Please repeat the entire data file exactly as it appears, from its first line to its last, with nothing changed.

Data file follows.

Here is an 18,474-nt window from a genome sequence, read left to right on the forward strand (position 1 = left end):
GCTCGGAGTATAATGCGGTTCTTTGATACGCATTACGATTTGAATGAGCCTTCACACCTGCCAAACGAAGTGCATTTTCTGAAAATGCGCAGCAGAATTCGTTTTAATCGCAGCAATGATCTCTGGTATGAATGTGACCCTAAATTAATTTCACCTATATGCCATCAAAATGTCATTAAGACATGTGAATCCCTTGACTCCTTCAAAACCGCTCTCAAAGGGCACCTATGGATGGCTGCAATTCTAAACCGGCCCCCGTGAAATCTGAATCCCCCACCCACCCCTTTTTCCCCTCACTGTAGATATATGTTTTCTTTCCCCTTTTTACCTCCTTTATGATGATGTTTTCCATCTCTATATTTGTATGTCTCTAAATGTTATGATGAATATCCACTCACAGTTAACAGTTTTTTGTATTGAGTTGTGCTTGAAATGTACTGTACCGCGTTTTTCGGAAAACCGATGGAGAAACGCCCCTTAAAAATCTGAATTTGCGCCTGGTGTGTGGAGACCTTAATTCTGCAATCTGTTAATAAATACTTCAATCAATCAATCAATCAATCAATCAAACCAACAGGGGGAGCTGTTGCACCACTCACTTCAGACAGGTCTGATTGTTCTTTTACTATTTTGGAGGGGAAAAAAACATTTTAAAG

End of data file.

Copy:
Here is an 18,474-nt window from a genome sequence, read left to right on the forward strand (position 1 = left end):
GCTCGGAGTATAATGCGGTTCTTTGATACGCATTACGATTTGAATGAGCCTTCACACCTGCCAAACGAAGTGCATTTTCTGAAAATGCGCAGCAGAATTCGTTTTAATCGCAGCAATGATCTCTGGTATGAATGTGACCCTAAATTAATTTCACCTATATGCCATCAAAATGTCATTAAGACATGTGAATCCCTTGACTCCTTCAAAACCGCTCTCAAAGGGCACCTATGGATGGCTGCAATTCTAAACCGGCCCCCGTGAAATCTGAATCCCCCACCCACCCCTTTTTCCCCTCACTGTAGATATATGTTTTCTTTCCCCTTTTTACCTCCTTTATGATGATGTTTTCCATCTCTATATTTGTATGTCTCTAAATGTTATGATGAATATCCACTCACAGTTAACAGTTTTTTGTATTGAGTTGTGCTTGAAATGTACTGTACCGCGTTTTTCGGAAAACCGATGGAGAAACGCCCCTTAAAAATCTGAATTTGCGCCTGGTGTGTGGAGACCTTAATTCTGCAATCTGTTAATAAATACTTCAATCAATCAATCAATCAATCAATCAAACCAACAGGGGGAGCTGTTGCACCACTCACTTCAGACAGGTCTGATTGTTCTTTTACTATTTTGGAGGGGAAAAAAACATTTTAAAG